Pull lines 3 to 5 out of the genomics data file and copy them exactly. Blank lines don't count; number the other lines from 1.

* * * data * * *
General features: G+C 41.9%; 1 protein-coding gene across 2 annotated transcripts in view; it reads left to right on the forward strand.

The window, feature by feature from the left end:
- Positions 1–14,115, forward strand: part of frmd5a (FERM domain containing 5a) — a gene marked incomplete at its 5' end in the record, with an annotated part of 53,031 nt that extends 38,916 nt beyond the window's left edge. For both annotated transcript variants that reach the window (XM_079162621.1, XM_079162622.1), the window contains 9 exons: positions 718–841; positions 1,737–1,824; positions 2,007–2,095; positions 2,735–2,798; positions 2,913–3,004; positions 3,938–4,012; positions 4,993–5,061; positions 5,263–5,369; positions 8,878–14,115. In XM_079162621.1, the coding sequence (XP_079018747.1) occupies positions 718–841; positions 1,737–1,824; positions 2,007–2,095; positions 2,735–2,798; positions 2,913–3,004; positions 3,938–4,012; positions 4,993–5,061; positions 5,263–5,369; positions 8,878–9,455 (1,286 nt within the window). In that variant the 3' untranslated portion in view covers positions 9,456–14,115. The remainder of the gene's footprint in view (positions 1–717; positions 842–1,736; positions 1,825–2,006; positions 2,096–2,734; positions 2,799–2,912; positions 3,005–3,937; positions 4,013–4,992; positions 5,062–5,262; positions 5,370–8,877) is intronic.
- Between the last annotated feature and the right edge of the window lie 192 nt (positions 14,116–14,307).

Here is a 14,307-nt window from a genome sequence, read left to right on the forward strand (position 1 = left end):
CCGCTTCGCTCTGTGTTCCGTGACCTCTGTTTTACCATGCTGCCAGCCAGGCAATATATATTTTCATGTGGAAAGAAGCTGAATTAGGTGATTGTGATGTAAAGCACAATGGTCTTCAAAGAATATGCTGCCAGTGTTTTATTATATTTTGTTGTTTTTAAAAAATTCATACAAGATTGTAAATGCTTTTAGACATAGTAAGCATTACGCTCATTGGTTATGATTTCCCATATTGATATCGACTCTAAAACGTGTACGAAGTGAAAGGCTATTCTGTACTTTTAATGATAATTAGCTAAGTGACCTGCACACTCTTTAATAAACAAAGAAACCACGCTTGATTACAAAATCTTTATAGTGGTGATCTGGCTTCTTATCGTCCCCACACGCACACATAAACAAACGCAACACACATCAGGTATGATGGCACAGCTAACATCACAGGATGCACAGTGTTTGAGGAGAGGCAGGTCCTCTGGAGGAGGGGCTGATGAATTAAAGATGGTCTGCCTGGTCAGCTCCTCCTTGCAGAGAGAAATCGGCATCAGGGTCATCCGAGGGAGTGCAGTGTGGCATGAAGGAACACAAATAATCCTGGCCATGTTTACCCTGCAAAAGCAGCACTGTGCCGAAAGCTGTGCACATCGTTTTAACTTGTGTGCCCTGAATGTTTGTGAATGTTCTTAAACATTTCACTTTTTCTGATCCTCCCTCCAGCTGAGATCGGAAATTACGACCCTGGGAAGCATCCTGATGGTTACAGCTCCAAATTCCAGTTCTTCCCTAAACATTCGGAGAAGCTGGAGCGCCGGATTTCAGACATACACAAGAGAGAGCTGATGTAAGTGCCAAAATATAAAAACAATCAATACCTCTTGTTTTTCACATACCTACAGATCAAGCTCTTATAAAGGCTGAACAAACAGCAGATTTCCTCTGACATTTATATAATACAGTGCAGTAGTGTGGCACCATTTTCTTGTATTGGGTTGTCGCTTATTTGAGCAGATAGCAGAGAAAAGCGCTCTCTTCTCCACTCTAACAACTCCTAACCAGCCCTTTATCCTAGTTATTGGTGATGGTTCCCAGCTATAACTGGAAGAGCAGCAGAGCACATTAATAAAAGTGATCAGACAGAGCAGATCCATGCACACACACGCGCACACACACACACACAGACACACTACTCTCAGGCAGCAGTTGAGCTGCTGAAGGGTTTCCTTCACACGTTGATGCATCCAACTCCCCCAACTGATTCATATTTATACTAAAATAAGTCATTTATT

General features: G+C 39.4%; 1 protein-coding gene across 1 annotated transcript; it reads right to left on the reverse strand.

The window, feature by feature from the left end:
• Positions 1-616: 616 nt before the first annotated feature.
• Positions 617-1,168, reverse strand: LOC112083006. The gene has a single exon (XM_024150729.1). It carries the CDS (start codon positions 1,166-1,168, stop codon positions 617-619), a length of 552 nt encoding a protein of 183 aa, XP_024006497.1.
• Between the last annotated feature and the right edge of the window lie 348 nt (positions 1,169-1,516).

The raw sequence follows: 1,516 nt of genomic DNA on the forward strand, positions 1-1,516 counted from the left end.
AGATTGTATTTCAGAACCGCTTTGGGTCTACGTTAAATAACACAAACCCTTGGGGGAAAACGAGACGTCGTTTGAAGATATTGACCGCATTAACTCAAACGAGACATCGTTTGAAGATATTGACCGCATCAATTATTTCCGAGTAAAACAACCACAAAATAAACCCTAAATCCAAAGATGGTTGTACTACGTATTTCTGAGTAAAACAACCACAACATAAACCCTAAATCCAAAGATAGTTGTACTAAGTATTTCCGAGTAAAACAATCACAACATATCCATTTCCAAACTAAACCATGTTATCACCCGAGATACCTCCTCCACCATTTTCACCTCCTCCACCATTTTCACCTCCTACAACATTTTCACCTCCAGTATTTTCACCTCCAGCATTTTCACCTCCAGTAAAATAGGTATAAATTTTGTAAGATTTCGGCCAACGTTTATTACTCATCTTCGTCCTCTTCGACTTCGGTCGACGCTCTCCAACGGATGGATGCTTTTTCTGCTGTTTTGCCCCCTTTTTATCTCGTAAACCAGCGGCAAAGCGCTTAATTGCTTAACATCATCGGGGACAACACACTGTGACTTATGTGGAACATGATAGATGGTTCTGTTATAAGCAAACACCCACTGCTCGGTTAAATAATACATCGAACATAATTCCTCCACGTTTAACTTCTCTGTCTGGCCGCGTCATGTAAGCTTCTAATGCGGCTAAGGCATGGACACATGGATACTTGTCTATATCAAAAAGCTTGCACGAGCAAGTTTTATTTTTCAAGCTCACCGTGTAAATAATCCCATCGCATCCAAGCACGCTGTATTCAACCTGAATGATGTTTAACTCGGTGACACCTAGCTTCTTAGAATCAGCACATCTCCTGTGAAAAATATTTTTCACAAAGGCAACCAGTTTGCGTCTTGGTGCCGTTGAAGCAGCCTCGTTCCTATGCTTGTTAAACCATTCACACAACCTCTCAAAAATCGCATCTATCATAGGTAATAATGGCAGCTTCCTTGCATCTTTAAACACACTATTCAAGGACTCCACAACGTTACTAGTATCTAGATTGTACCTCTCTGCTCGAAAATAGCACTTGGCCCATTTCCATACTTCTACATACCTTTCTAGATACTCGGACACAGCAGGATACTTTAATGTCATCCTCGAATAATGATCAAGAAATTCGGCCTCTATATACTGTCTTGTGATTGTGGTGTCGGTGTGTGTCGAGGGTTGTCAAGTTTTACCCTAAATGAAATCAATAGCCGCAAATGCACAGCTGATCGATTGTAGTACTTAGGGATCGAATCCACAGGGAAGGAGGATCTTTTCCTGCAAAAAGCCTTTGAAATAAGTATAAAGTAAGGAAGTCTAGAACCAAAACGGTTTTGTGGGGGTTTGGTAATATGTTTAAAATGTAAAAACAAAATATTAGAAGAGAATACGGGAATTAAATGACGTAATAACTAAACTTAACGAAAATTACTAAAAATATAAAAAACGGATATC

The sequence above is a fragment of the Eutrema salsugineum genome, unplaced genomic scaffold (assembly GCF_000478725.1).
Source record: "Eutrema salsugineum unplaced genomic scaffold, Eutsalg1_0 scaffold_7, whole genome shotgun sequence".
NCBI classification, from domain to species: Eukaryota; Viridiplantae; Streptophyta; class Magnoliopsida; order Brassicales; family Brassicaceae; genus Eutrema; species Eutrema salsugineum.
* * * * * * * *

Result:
- Positions 1–14,115, forward strand: part of frmd5a (FERM domain containing 5a) — a gene marked incomplete at its 5' end in the record, with an annotated part of 53,031 nt that extends 38,916 nt beyond the window's left edge. For both annotated transcript variants that reach the window (XM_079162621.1, XM_079162622.1), the window contains 9 exons: positions 718–841; positions 1,737–1,824; positions 2,007–2,095; positions 2,735–2,798; positions 2,913–3,004; positions 3,938–4,012; positions 4,993–5,061; positions 5,263–5,369; positions 8,878–14,115. In XM_079162621.1, the coding sequence (XP_079018747.1) occupies positions 718–841; positions 1,737–1,824; positions 2,007–2,095; positions 2,735–2,798; positions 2,913–3,004; positions 3,938–4,012; positions 4,993–5,061; positions 5,263–5,369; positions 8,878–9,455 (1,286 nt within the window). In that variant the 3' untranslated portion in view covers positions 9,456–14,115. The remainder of the gene's footprint in view (positions 1–717; positions 842–1,736; positions 1,825–2,006; positions 2,096–2,734; positions 2,799–2,912; positions 3,005–3,937; positions 4,013–4,992; positions 5,062–5,262; positions 5,370–8,877) is intronic.
- Between the last annotated feature and the right edge of the window lie 192 nt (positions 14,116–14,307).

Here is a 14,307-nt window from a genome sequence, read left to right on the forward strand (position 1 = left end):